It now looks possible that Sir Fred Goodwin, the chief executive who drove the Royal Bank of Scotland over a cliff six months ago, could be sued after all. When it was announced on Monday that Cherie Booth QC, better known as Mrs Tony Blair, was on the case, this attracted attention mostly for the form rather than the substance. She is a celebrity lawyer hired to fight a class action in the American style in the US courts. In addition, she has taken the case on a "no win, no fee" basis – although the truth is that it is more like a "win-win, no-lose basis", as one lawyer described it yesterday. She is unlikely to have accepted the case unless she is pretty sure that it is winnable.
She has been engaged by pension funds that held shares in RBS. They want her to advise whether they could sue on the grounds that Sir Fred "falsely reassured" investors that the bank was in good shape when he should have known that it was in effect insolvent. Only yesterday, new evidence appeared to support this contention, as it was reported that current RBS directors felt that Sir Fred may have acted negligently in reassuring their predecessors that the bank had not invested in sub-prime loans.
Nor is this case the only legal mechanism by which Sir Fred might be brought to account. The evidence given by Lord Myners, the Treasury minister, to a select committee on Tuesday was extraordinary. Although most of the reporting last week dwelt on the minister's unfortunate choice of words ("one has to admire, in a non-approving sense, the dexterity of Sir Fred"), the significance of the exchange lay in the details of the process by which Sir Fred's £693,000 annual pension was agreed.
RBS directors, Lord Myners said, "consistently misdirected themselves in saying that Sir Fred's pension reflected his contractual entitlement", whereas, in fact, most of it was a generous addition in order to smooth his departure.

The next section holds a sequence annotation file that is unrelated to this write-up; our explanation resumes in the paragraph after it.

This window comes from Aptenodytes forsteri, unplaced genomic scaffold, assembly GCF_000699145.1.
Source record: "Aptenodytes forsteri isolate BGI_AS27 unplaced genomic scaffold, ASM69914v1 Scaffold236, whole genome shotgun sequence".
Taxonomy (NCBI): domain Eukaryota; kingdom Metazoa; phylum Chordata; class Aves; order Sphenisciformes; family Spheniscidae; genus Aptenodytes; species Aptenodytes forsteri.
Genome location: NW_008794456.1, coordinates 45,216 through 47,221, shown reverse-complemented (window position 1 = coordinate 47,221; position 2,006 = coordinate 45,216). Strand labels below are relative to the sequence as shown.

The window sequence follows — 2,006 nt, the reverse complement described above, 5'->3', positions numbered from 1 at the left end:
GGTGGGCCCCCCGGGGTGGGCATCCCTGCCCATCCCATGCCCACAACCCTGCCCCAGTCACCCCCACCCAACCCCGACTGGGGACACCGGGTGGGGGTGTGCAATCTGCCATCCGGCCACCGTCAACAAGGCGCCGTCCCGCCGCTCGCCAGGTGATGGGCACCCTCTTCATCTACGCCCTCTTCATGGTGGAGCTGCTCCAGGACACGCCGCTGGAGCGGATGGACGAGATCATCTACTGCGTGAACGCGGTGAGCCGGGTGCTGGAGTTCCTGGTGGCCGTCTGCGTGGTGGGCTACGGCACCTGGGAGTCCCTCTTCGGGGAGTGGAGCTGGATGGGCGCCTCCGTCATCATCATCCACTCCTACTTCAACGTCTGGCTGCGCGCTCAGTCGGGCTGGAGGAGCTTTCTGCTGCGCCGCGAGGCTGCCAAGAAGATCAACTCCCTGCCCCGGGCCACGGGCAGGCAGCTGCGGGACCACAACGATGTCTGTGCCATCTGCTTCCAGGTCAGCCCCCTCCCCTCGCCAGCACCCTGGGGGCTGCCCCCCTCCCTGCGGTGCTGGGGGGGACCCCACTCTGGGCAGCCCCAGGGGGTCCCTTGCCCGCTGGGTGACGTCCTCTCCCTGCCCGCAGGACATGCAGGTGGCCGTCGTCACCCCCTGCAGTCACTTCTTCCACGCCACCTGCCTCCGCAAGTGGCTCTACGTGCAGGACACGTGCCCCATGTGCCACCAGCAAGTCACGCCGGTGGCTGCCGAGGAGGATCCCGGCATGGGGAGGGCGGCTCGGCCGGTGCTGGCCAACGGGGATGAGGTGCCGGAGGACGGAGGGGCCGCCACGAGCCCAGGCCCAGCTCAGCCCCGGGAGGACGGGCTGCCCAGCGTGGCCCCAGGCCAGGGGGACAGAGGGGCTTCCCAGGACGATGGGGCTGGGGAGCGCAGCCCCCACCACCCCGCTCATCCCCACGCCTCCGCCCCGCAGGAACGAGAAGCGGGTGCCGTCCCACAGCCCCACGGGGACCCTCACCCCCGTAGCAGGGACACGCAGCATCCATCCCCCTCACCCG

Some MPs on the committee wanted to clarify Lord Myners's part in signing off Sir Fred's pension. The minister told them he knew only that it was "enormous", and is now engaged in an ugly dispute with Sir Tom McKillop, the bank's former chairman, who apparently claims that Lord Myners was told the precise £16m value of Sir Fred's pension pot.
They cannot both be telling the truth. To his discredit, John McFall, the committee chairman, seems remarkably disinclined to press the minister on this point.
More important, however, is whether any of Sir Fred's pension can be clawed back on behalf of the taxpayers that now own the bank. Lord Myners's evidence suggests that there are grounds for legal action to recover at least some of it. With Ms Booth going after him for running the bank into the ground on one side and an attempt to claw back his pension on the other, Sir Fred should feel that the walls of accountability are closing in.
Again, this is important, but it is not the primary issue in dealing with the financial crisis. Most important, of course, is macroeconomic policy to mitigate the effects of the global credit crunch, which is why the G20 summit in London next week is rightly the focus of Gordon Brown's attention. In the difference between the Prime Minister and Angela Merkel, the German Chancellor, over the need for a further fiscal stimulus, this newspaper tends to Mr Brown's view. The more serious risks are those of doing too little rather than too much; if a larger stimulus proves unnecessary, it would be easier to wind it back than to climb out of a global slump.
However, the attempt to bring to account those bankers that contributed to the crisis, such as Sir Fred, is an essential part of rebuilding confidence in the ability of governments to manage global capital markets in the future. It might be objected that the hounding of one man is unfair, and that pursuing the blame game for past errors will only enrich lawyers. It might be said that executives have walked away from the wreckage of their banks with mere millions, while governments are staking trillions on rescuing the system, but that is to miss the point.
The point is that risks and rewards in financial services need to be recalibrated. It is vital not just to the restoration of responsible banking, but to the rebuilding of public trust. Given that the global credit system rests on confidence, it is important that everyone understands that credit markets reward success rather than failure.
Sir Fred's fate is not on the agenda at the G20 summit, but holding him and other bankers to account for their errors is a part of the reconstruction of the world economy. This means that, one way or another, Sir Fred should pay a personal price for the failure of RBS.